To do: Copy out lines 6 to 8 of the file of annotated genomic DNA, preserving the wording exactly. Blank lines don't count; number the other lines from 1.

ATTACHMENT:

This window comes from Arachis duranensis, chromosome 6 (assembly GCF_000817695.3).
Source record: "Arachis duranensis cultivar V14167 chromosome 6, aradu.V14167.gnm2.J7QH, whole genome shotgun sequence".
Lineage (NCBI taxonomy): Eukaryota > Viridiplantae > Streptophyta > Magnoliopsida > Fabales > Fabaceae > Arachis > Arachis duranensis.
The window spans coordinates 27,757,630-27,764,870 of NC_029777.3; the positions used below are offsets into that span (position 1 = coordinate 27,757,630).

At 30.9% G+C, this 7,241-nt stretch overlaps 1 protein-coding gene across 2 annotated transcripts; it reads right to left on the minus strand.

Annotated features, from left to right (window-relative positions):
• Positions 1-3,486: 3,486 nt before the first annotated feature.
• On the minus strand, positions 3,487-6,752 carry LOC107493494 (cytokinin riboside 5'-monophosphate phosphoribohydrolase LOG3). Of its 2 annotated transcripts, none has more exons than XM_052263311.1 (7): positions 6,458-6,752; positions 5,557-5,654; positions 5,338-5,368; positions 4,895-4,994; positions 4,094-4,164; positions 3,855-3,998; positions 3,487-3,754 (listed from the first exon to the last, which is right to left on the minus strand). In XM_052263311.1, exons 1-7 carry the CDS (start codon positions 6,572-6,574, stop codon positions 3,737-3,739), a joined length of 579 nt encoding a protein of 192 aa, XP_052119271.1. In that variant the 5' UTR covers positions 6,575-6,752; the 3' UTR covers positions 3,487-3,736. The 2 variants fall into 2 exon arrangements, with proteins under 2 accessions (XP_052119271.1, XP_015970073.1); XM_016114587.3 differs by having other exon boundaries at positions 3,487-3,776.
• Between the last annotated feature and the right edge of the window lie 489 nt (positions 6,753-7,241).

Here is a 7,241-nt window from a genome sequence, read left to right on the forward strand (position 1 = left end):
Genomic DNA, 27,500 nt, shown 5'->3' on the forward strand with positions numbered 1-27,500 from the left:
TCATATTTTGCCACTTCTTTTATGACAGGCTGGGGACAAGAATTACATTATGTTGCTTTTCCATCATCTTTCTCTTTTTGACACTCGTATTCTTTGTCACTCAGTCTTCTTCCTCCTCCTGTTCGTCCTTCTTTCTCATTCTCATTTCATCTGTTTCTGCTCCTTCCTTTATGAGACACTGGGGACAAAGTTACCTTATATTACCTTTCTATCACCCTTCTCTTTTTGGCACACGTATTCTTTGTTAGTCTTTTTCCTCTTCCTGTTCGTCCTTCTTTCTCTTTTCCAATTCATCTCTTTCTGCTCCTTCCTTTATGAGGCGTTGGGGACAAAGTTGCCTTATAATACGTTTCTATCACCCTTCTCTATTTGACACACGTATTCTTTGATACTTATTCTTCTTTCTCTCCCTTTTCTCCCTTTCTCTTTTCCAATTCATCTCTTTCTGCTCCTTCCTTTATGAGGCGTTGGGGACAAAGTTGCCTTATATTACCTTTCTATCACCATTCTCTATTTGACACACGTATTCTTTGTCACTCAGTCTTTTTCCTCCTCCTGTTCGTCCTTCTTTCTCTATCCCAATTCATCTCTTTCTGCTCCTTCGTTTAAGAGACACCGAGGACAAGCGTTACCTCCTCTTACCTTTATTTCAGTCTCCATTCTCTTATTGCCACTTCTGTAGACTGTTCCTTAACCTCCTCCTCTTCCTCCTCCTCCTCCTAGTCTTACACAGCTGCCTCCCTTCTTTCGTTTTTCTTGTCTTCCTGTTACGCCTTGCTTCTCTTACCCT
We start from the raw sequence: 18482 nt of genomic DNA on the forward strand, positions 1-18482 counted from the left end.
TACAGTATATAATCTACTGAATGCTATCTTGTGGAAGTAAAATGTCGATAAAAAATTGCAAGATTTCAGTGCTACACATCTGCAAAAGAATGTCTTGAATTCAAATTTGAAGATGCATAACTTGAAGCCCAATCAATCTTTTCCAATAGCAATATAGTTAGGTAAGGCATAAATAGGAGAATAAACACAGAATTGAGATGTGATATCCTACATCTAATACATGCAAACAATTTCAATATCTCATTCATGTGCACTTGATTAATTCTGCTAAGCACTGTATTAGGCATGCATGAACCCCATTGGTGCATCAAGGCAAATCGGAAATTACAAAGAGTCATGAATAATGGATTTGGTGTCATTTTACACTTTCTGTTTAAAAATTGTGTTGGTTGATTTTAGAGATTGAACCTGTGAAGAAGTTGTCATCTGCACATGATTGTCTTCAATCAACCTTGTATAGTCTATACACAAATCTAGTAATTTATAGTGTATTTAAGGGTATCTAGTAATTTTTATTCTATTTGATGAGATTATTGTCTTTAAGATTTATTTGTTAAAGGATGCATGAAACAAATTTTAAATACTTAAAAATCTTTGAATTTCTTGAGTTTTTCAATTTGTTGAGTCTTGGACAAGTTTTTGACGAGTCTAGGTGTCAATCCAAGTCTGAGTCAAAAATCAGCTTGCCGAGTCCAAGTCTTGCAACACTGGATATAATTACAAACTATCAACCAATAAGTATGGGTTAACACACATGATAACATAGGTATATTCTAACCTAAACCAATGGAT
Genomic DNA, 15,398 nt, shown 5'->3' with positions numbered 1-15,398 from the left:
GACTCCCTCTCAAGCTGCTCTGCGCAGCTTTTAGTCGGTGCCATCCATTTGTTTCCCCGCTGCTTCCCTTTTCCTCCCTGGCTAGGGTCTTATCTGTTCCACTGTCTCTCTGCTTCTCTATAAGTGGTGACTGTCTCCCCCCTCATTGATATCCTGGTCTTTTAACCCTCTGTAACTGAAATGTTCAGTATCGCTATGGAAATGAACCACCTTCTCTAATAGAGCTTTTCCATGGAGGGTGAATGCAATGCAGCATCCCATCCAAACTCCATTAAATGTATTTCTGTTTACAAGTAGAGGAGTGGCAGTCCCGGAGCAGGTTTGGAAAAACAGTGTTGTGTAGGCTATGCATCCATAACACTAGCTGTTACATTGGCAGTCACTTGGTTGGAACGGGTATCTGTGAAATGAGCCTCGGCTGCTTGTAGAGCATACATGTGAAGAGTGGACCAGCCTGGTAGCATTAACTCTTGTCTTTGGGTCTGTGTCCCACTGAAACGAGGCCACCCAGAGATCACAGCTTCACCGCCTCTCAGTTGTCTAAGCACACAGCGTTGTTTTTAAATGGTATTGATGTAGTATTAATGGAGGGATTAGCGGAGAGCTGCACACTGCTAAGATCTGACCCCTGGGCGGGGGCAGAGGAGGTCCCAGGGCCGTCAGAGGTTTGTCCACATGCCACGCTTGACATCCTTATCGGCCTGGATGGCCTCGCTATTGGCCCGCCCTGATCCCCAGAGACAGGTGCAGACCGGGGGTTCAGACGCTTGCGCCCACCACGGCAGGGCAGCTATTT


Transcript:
Annotated features, from left to right (window-relative positions):
• Positions 1-3,486: 3,486 nt before the first annotated feature.
• On the minus strand, positions 3,487-6,752 carry LOC107493494 (cytokinin riboside 5'-monophosphate phosphoribohydrolase LOG3). Of its 2 annotated transcripts, none has more exons than XM_052263311.1 (7): positions 6,458-6,752; positions 5,557-5,654; positions 5,338-5,368; positions 4,895-4,994; positions 4,094-4,164; positions 3,855-3,998; positions 3,487-3,754 (listed from the first exon to the last, which is right to left on the minus strand). In XM_052263311.1, exons 1-7 carry the CDS (start codon positions 6,572-6,574, stop codon positions 3,737-3,739), a joined length of 579 nt encoding a protein of 192 aa, XP_052119271.1. In that variant the 5' UTR covers positions 6,575-6,752; the 3' UTR covers positions 3,487-3,736. The 2 variants fall into 2 exon arrangements, with proteins under 2 accessions (XP_052119271.1, XP_015970073.1); XM_016114587.3 differs by having other exon boundaries at positions 3,487-3,776.